IT Trends | CT 2014 Coverage

The Promise of 'Small Data' on Campus

Most chief information officers in higher education spend a lot of time thinking about topics such as infrastructure, BYOD, Office365 and the next version of their learning management system. But one former CIO argues that although IT leaders still have to do all those things well, those issues should take less concentration than they did 10 years ago.

"It is time to enter into learning conversations helpfully on your campus," said Stephen Laster, former CIO of the Harvard Business School and currently chief digital officer of McGraw-Hill Education. Offering the opening keynote at the Campus Technology 2014 annual technology conference at the Hynes Convention Center in Boston on July 28, he suggested some ways that IT leaders could collaborate with others on campus to better support the teacher-student relationship and experience.

Setting the stage for his keynote, Laster talked about why it's crucial for technology execs to get more involved in the learning environment and student success if they have not already. He argued that a higher education bubble, much like the real estate bubble of the last decade, is "bursting right in front of you." Of the approximately 4,700 institutions of higher education in the United States, many cannot raise tuition because the market won't stand it, he said. If you take deferred maintenance into account, many of them are technically bankrupt, he said.

Laster added that too many students are taking more than four years to complete their degrees or are not completing them at all. "The point is we are offering an inferior product," he said. "We have a lot of students coming in, and not enough successfully leaving. In the middle they are spending money, attracted to a promise we are not fulfilling. It is almost a crime to waste their tuition dollars, especially when it is coming from debt funding."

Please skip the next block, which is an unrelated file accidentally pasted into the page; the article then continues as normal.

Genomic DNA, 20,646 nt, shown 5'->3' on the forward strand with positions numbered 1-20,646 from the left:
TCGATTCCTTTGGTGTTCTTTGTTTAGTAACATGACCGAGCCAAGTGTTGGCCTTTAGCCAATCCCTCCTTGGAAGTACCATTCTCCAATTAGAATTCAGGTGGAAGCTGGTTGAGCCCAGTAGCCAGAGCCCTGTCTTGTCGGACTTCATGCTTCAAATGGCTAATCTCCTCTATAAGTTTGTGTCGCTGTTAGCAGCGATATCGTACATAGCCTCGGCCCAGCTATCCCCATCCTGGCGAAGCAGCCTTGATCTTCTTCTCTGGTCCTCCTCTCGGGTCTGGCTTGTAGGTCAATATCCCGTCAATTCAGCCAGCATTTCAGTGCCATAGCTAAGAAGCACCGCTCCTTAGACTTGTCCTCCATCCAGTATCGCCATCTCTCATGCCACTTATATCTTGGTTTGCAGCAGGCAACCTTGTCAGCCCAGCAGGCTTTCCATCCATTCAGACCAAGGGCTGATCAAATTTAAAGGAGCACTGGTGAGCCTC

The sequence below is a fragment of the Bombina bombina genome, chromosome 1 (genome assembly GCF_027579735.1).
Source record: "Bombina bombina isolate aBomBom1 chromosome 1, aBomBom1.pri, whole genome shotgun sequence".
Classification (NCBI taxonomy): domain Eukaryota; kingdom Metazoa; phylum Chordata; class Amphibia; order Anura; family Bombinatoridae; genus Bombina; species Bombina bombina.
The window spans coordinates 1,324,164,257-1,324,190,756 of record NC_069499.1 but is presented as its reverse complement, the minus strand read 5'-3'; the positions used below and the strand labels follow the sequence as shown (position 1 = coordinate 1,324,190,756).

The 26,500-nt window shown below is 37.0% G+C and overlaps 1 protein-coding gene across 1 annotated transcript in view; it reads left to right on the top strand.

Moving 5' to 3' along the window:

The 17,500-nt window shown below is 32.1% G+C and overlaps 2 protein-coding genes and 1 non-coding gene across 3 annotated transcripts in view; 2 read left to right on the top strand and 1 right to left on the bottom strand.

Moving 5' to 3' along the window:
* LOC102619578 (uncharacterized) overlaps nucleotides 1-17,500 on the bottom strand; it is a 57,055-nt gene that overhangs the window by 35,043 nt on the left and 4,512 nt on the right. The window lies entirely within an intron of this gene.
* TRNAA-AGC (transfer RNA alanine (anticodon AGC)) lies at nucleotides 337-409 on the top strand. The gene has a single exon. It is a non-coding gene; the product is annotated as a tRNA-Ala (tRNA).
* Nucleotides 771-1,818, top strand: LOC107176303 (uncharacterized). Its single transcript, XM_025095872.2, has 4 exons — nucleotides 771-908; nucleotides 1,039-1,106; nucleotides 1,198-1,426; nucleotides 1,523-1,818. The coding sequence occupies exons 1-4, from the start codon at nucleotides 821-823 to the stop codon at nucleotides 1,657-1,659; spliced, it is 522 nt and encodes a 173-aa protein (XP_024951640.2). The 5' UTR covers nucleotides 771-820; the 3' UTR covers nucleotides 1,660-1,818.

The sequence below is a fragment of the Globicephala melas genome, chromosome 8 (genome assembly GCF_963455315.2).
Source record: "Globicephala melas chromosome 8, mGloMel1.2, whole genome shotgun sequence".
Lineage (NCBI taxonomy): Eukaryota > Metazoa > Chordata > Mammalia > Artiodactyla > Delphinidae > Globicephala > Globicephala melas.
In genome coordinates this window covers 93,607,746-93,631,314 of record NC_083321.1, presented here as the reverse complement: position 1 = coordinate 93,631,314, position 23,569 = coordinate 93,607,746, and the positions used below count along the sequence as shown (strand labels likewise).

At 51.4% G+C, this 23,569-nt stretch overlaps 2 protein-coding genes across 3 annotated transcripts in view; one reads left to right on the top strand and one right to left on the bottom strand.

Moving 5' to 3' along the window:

Although the title of his talk was "How Big Data Is Changing Everything We Know About Education," Laster switched up his audience by arguing that the standard definition of big data really doesn't match up well with education. "I do not believe higher education is about gathering terabytes of data and asking it to tell me the patterns. I love the idea of bringing data together to look for patterns and insights, but not in education," he said.

"We need measurement to have feedback and drive engagement, and we need data." But setting aside the hype around big data, Laster argued for the potential of "small data" to create a personalized learning experiences that cut down on student frustration and confusion.

Laster gave an example from the University of Texas El Paso that included the use of a knowledge map and an artificial intelligence engine to help guide students through a summer bridge course to help prepare them for college math classes. UTEP is seeing much better graduation and completion rates from this small data initiative, he said. "There were no big data marts or massive campus initiative," Laster noted. Other initiatives he described use gamification and community-building tools to boost student engagement in hybrid and online courses.

Besides serving as a tech executive at Harvard and Babson College, Laster has taught courses at the undergraduate and graduate level and executive/professional level in technology leadership, problem solving, software design, and e-learning product development.  He said he believes the teacher-student relationship is still paramount on campus, so IT execs should focus on collaboration to help master teachers and aspiring master teachers on their campus. "Small data is not going to be the sole driver. But it can be one small piece. We cannot unilaterally drive the change. But we can drive a lot of it. Let's start small."

The Campus Technology 2014 conference continues through July 31.

About the Author

David Raths is a Philadelphia-based freelance writer focused on information technology. He writes regularly for several IT publications, including Healthcare Informatics and Government Technology.

comments powered by Disqus

Campus Technology News

Sign up for our newsletter.

Terms and Privacy Policy consent

I agree to this site's Privacy Policy.